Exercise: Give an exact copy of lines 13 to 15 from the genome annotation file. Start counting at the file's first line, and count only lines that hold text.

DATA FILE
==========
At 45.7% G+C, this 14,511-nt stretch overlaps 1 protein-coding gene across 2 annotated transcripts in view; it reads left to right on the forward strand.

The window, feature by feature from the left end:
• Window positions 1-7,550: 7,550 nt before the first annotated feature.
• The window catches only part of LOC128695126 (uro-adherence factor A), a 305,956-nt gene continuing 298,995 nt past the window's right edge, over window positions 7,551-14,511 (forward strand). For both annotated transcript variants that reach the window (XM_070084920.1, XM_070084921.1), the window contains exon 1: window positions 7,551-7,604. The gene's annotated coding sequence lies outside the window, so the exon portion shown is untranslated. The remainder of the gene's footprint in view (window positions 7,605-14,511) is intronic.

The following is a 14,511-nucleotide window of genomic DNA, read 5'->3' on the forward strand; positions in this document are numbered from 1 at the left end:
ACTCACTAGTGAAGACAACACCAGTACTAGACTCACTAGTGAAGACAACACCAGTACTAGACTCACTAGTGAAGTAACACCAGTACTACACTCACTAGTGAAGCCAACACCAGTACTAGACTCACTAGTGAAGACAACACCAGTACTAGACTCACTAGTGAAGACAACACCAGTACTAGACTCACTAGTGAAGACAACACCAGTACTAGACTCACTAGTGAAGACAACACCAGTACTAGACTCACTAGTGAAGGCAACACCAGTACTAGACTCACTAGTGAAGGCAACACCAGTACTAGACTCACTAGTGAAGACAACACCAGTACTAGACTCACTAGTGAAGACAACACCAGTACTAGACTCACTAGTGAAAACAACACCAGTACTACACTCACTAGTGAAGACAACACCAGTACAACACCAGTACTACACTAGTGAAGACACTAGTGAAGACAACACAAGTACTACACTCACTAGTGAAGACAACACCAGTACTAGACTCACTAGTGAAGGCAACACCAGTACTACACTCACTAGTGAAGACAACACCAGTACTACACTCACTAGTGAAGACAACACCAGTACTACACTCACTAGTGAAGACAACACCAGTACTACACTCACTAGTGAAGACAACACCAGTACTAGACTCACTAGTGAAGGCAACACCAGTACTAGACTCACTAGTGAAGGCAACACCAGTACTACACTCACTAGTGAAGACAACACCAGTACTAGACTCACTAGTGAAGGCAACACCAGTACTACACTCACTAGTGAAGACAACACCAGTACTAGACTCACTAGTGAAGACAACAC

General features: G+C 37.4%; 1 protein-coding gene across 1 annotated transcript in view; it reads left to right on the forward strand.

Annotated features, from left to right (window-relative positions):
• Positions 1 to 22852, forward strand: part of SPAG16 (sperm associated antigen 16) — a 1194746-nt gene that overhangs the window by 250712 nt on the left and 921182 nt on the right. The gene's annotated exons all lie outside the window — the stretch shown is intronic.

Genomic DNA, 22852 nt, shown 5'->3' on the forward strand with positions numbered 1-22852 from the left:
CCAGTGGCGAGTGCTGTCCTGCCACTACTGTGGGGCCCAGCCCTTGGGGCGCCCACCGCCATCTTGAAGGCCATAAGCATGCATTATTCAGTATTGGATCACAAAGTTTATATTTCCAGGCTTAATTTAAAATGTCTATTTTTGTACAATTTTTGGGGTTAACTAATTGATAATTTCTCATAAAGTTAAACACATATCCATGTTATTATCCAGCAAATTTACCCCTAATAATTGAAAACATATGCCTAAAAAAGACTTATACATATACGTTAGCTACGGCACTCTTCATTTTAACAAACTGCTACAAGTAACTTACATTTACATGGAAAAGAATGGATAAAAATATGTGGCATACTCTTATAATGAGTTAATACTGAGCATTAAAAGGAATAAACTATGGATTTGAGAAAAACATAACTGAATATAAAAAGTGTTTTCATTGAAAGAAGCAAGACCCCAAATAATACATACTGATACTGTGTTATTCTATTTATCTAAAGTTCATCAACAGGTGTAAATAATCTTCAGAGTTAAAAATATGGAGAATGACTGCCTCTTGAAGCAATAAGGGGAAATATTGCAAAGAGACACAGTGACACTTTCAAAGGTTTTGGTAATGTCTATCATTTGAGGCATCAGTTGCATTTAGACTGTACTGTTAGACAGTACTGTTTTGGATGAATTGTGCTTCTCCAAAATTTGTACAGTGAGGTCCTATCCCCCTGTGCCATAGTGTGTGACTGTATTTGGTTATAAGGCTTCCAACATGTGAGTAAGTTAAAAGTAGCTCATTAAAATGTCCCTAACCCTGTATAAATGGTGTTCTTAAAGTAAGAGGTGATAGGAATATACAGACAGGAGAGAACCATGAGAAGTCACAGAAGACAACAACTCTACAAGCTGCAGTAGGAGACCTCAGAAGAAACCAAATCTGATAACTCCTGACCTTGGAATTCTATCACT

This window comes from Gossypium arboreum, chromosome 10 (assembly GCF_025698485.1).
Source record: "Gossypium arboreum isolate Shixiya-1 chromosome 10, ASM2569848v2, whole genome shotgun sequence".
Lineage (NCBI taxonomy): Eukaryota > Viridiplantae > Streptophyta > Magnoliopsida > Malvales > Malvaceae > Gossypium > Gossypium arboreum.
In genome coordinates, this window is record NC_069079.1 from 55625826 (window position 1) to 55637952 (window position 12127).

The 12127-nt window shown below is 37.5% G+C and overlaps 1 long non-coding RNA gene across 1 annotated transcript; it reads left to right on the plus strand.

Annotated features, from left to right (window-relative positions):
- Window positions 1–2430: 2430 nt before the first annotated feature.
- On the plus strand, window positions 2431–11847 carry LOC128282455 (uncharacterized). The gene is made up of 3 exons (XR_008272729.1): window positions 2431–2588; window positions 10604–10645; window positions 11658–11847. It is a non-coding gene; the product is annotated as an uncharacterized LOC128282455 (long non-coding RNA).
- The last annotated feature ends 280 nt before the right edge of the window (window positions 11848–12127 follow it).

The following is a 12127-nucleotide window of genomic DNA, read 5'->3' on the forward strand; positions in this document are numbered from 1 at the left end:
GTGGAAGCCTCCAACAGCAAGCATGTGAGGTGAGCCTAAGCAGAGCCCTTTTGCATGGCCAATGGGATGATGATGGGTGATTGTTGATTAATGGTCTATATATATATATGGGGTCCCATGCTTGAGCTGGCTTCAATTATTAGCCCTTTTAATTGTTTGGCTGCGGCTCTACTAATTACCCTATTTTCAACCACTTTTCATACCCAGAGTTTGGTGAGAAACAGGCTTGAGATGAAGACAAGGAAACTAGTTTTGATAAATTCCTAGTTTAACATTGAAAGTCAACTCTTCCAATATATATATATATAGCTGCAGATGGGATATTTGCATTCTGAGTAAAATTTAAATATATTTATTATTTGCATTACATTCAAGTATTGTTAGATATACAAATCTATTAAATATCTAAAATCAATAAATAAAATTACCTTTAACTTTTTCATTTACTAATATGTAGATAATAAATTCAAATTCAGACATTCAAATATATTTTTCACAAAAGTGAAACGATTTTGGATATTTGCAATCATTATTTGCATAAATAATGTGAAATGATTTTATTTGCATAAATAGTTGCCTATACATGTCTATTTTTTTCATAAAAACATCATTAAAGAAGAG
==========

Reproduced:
Source record: "Gossypium arboreum isolate Shixiya-1 chromosome 10, ASM2569848v2, whole genome shotgun sequence".
Lineage (NCBI taxonomy): Eukaryota > Viridiplantae > Streptophyta > Magnoliopsida > Malvales > Malvaceae > Gossypium > Gossypium arboreum.
In genome coordinates, this window is record NC_069079.1 from 55625826 (window position 1) to 55637952 (window position 12127).